Can You File a Disability Claim While on Unemployment?

Collecting Social Security Disability benefits (SSDI) and unemployment benefits simultaneously is unusual. Each one is a much-needed form of supplemental income, but they serve two different purposes. It can be controversial to file a disability claim while on unemployment, and you don’t want to go through the process of filing unless there is reason to believe your application will be accepted.

There are scenarios in which someone might receive overlapping benefits, particularly if a disability claim is based on changing circumstances. Disability claims examiners and Social Security judges use their discretion when making rulings and oftentimes reject claims. Your unemployment status could signal to them that you will return to work soon, so just be sure you’re not jeopardizing your disability claim by sending mixed messages in your application.

Filing for Disability While on Unemployment in Arizona

Unemployment benefits enable workers to pay for basic needs while they look for a new job. To receive unemployment in Arizona, you typically must be willing and able to accept suitable, full-time employment. In such states, it can be more difficult to receive both types of benefits since it is presumed you are seeking full-time employment. In contrast, SSDI is intended to support people who are unable to work due to a disability.

However, there might be a valid reason that could lead you to file for both types of benefits – for example, if you become injured while collecting unemployment. Some people receive reduced monthly disability payments while working in a limited capacity, so one could argue that minimal work isn’t a disqualifying factor.

Receiving Both Benefits

When you file for disability, you are generally stating that you haven’t been able to work for twelve months, at least enough to reasonably support yourself. It can also signal that you anticipate being unable to work for at least that long, even if you were recently let go from a job, so there is a gray area. People receiving disability are entitled to a trial work period, during which time their ability to work is being assessed.

In other words, the Social Security Administration (SSA) understands that work situations can change depending on your medical status. Trial periods can provide relief for people with fluctuating health and work situations and can continue until you have worked nine months within a 60-month period

How Will the SSA Respond?

A disability judge will likely know if you’re collecting unemployment benefits. Can you prove your condition has worsened since you applied for them? Some judges may deny your disability claim if you received unemployment after applying for disability, but there is some leeway when it comes to rulings. For instance, you might not receive disability benefits for the time you were on unemployment, but they could still kick in afterward. As long as you have a verified disability that limits your ability to work, there is a chance you will qualify after your unemployment ends.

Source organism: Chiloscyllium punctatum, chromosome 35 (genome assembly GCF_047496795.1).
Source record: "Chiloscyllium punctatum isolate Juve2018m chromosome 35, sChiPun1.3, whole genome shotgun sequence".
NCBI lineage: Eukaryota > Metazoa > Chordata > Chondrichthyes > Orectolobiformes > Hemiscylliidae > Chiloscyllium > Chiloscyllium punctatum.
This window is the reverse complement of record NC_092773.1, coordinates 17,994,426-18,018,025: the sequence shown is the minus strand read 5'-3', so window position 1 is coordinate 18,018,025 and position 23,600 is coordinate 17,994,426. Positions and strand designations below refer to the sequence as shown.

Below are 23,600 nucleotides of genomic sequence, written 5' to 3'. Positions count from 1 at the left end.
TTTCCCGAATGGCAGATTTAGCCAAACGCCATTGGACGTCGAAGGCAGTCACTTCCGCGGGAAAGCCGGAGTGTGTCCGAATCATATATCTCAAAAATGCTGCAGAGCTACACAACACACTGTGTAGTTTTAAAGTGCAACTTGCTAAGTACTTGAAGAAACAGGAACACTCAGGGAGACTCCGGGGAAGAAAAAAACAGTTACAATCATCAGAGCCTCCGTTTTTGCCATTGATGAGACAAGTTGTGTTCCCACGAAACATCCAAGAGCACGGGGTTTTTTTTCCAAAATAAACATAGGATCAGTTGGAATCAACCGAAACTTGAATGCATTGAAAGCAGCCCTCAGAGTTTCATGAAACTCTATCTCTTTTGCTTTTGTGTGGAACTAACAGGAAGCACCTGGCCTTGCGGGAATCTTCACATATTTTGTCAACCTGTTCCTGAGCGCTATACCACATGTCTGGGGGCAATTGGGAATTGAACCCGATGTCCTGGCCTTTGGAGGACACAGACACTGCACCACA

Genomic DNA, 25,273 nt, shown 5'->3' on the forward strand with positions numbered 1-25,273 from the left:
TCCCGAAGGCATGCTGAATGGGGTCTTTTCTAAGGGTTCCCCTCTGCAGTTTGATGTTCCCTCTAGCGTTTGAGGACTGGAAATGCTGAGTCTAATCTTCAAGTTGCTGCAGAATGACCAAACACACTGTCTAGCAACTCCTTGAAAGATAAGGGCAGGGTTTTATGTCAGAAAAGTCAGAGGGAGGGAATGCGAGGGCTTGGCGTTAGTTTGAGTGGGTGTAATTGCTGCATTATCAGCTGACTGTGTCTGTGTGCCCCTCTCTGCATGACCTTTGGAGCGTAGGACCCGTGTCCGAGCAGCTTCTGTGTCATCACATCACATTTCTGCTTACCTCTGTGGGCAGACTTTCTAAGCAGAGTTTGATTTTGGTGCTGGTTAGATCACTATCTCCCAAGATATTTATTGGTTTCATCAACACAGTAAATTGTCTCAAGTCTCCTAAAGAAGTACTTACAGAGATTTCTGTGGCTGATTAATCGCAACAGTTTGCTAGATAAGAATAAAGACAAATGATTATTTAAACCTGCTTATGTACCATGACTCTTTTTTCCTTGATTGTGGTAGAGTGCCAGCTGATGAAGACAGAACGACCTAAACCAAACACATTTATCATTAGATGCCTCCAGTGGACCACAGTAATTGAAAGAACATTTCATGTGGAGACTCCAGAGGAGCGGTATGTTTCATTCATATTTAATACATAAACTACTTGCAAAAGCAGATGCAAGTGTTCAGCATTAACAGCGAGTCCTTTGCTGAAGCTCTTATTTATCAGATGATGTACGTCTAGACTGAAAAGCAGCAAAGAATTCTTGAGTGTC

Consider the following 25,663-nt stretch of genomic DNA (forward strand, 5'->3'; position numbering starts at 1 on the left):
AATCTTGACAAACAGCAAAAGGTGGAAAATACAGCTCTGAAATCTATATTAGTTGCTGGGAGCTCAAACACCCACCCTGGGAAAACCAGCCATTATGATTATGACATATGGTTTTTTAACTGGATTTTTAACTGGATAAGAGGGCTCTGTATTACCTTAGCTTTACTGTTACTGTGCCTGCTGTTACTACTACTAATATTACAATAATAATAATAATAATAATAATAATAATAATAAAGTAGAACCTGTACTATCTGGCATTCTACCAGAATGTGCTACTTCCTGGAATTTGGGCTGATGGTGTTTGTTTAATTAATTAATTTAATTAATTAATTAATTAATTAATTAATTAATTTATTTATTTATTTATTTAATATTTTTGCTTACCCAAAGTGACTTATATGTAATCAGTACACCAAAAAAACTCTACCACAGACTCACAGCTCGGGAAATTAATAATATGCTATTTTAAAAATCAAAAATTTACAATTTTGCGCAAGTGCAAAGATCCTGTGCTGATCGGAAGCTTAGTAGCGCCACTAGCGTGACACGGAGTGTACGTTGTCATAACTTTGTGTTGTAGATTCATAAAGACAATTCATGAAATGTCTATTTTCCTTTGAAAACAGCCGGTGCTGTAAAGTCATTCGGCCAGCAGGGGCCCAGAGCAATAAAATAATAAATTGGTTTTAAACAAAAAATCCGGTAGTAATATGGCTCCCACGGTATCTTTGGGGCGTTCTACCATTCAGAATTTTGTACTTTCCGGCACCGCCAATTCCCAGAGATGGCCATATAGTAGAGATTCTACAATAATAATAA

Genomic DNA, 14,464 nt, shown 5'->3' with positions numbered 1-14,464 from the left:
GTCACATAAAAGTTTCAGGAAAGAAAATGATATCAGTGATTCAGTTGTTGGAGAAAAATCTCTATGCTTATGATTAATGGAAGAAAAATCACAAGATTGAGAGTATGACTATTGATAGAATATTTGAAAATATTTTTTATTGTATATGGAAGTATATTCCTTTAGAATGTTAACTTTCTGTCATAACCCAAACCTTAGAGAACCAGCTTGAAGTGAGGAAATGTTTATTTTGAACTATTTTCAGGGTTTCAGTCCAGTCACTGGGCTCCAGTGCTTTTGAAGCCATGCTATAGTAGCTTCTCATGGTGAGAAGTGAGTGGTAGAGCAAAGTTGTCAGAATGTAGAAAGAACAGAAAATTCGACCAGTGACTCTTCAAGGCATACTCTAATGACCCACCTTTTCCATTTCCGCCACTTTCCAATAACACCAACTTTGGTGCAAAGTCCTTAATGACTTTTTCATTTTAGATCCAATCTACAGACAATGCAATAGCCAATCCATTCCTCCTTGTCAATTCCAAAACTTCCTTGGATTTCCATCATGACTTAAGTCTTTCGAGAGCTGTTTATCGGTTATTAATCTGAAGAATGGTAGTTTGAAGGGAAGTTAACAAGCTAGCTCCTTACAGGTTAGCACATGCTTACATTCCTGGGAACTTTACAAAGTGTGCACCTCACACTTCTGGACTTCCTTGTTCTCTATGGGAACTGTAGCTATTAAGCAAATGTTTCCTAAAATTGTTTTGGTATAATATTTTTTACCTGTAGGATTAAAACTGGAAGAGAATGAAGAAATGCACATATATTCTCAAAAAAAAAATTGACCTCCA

However, if records show that you have recently applied for certain jobs, that information could impact your ruling, particularly if they require physical labor that seemingly contradicts your claim.

Exceptions to the Rule

It isn’t illegal to claim both benefits at some point if it becomes necessary to do so. One role of the SSA is to determine the type of work you are realistically able to perform with your disability. This is known as your Residual Functional Capacity (RFC). There might be a valid argument for doing so if:

You might qualify for disability if you can’t do your old job and it would be difficult to switch professions based on your age. Older applicants with physical limitations might have a higher chance because there are more reasons their ability to work is limited.

Work with a Disability Lawyer

A thorough review of your medical records will take place to determine the limitations of your disability and the reason you need additional assistance. If you are on unemployment, you will benefit from a legal expert who can provide perspective on your situation. Some disability lawyers advise against collecting unemployment benefits when applying for SSDI, and your lawyer will tell you if your claim resembles others that have been denied.

If you need a lawyer who specializes in Social Security Disability to help you understand more about receiving payments while on unemployment, fill out our online form or call us at 480-508-8800 to schedule a free case evaluation.

Can You Work While Receiving SSDI Benefits?

There’s an unfortunate but common misconception that people receiving Social Security Disability Insurance (SSDI) are not allowed to work. Not only is this idea false, but it can lead to a loss of income for disabled people who need it the most.

People with disabilities benefit in many ways from retaining some form of employment if they so desire. It’s true that many recipients aren’t able to work. However, many people in Arizona do have some earnings and still collect benefits.

How much you can make – and whether that affects your benefits – is another question, since the formula is a balance between income amount and other criteria. Whether you receive benefits and are thinking of trying out a new job, or work part time and want to apply for benefits, it’s always good to know your rights.

Receiving SSDI Benefits While Working

Social Security can disqualify applicants who are making too much money from working. Generally, the person must either be unable to work or be making below the substantial gainful activity (SGA), which is $1,310 a month in 2021. For blind people the amount is $2,190. Once you start receiving payments, this same rule can cause your payments to fluctuate if you start or stop working.

As a rule, when your income goes up, it can cause your disability payments to go down. And making too much money can disqualify you entirely. But there’s an extended period of time during which the rules aren’t so stringent. Additionally, certain conditions and guidelines allow many people to work part time without being cut off from benefits.

Trial Work Period

If the SGA rule has you frustrated, you might be relieved to know there is some flexibility in the system. Under federal rules, people receiving disability are entitled to a trial work period. The trial work period continues until you have worked nine months within a 60-month period. In 2021, any month in which earnings exceed $940 is considered a trial work month.

During this period there is no limit on earnings. The idea is that your ability to work is being assessed during this time. Typically, you’ll still be classified as disabled, and your benefits shouldn’t be affected by how much you earn during this period.

These trial periods can provide relief for people whose health or work situation fluctuates, as well as for people making efforts to supplement their benefits with some additional income. Because the trial process is designed with fluctuations in mind, those nine months don’t have to be consecutive. The formula might include other factors – for instance, depending on whether you’re a student or are self-employed.